It’s a question that most socially conscious small business owners ask: “How do I continue to grow my business in a way that’s making a difference?” One option is cause marketing.
Cause marketing is a cooperative effort between a business and a nonprofit for mutual profit. These partnerships can involve marketing campaigns designed to raise money for the nonprofit and increase sales for the business. They can also involve companies leveraging their assets, expertise, and employees to support nonprofit projects and causes. A successful cause marketing campaign can lead to stronger sales and more engaged employees for the business. For the nonprofit, it can lead to a new revenue source, more donors, and greater awareness of their cause.
It sounds simple enough, but how does a small business with limited resources get started with cause marketing?
To build an effective, mutually beneficial partnership with a charity takes some planning. So, before you dive head-first into the deep end of the cause-marketing pool, here are a few important things to consider:
Take time for self-reflection and ask and answer a few important questions:
- What does your business stand for? It’s purpose?
- What do you do well? What does your company have to offer?
- What sets you apart from the competition?
- Who are your customers/clients, and what do they value?
- What is the essence of your brand?
- What causes do you personally care about?
Identify the most important, unique, and valuable aspects of your business. It might take some effort to get beyond the easy, surface-level answers. But, if you take the time to dig a bit deeper, it will go a long way towards helping you create an effective and authentic cause strategy.
Remember, effective cause partnerships are about more than just you and your business – it’s a relationship between your business, a cause, and the community-at-large (full of potential customers and employees).
Engage your employees in the process
What causes are your employees interested in supporting? Perhaps one of them delivers meals on wheels on the weekends or volunteers as a tutor at an after-school program. Mine your local treasures. Getting your employees involved in the planning process will ensure your campaign has the internal support it needs to take flight.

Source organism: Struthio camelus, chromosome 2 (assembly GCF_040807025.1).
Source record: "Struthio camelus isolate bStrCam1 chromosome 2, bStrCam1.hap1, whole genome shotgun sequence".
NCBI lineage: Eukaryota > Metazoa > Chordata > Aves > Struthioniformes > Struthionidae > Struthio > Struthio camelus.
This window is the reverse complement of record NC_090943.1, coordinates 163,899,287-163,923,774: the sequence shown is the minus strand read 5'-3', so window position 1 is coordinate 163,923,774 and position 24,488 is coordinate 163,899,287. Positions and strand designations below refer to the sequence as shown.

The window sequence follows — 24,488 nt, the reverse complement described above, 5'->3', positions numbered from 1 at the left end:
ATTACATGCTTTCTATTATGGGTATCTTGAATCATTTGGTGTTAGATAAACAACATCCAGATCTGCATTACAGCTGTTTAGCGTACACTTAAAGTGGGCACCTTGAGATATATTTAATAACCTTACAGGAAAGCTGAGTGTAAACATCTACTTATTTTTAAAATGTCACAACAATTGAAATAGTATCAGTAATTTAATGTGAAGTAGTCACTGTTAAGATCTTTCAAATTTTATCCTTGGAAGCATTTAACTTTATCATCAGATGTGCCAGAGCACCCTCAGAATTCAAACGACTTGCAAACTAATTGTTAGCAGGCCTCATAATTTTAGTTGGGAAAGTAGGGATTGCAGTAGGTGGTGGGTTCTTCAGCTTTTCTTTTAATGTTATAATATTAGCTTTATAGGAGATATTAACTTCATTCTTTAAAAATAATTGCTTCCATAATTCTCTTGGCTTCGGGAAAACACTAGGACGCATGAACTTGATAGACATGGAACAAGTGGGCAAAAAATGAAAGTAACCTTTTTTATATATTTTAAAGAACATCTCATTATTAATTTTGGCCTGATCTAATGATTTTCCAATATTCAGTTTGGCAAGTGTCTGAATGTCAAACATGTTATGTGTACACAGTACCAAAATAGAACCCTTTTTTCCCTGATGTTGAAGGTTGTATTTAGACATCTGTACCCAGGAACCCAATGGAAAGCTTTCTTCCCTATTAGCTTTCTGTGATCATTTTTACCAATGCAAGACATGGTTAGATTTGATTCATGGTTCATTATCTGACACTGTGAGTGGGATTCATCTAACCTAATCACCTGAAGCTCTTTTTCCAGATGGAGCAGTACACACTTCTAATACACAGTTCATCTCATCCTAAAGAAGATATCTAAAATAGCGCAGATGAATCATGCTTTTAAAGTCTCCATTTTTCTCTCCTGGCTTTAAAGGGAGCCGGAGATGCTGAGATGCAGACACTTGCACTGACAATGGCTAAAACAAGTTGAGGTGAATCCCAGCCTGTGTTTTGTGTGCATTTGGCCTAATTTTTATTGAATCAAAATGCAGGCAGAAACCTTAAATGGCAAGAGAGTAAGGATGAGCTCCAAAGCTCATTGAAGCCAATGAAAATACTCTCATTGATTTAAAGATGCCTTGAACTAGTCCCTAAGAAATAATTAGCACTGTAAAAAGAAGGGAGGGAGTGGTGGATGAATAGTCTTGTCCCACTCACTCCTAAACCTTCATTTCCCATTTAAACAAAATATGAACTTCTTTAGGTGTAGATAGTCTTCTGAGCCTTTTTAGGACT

Do your homework
I can’t stress this enough. Take the time to research what other businesses in your space have done as far as cause marketing. You want to see what works and what doesn’t. Are there any campaigns out there that resonate with you?
Before you select a nonprofit partner – do your research. Effective cause marketing campaigns are builtl on solid foundations. When researching nonprofit partners, ask yourself these questions:
- Do they have the right infrastructure, resources, and leadership to support the partnership?
- Do they have a proven track record in serving their mission?
- Do they have financial stability and a diverse source of revenue?
- Will their brand align with yours or diminish it?
Think beyond money
Successful cause partnerships aren’t solely based on raising money. They can involve non-cash support such as your employees volunteering their time and talent to a cause. It can involve your business donating products and services in-kind.
Years ago when I managed an American Express Travel office in Boston, I established partnerships with a few nonprofits. One nonprofit we supported needed access to a bank of phones to make fundraising calls for a new campaign. I opened up my reservations office for three nights and donated the use of our phones.
Another nonprofit partner was holding a fundraiser on a Saturday night in the atrium of our building. They needed a coat room, and since our office was located in the lobby I offered the use of our office. We rolled in the coat racks and I volunteered to check coasts – problem solved.
Both of these no-cost examples helped strengthen our relationship with the nonprofits while exposing our good deeds to potential customers.
Set the right expectations
Be realistic, start where you are, test the waters. Successful campaigns require careful planning. Set realistic goals together with your nonprofit partner. You want your campaign to augment your current marketing efforts, not overshadow them. Be realistic about your businesses can offer in terms of time, talent and treasure.
Launching a cause marketing campaign for the wrong reasons can result in a serve backlash. Launching one with the right motivation and creativity will surely set you up for success.
Not sure if cause marketing is right for your business? Share your comments or suggestions below, or feel free to contact me directly.
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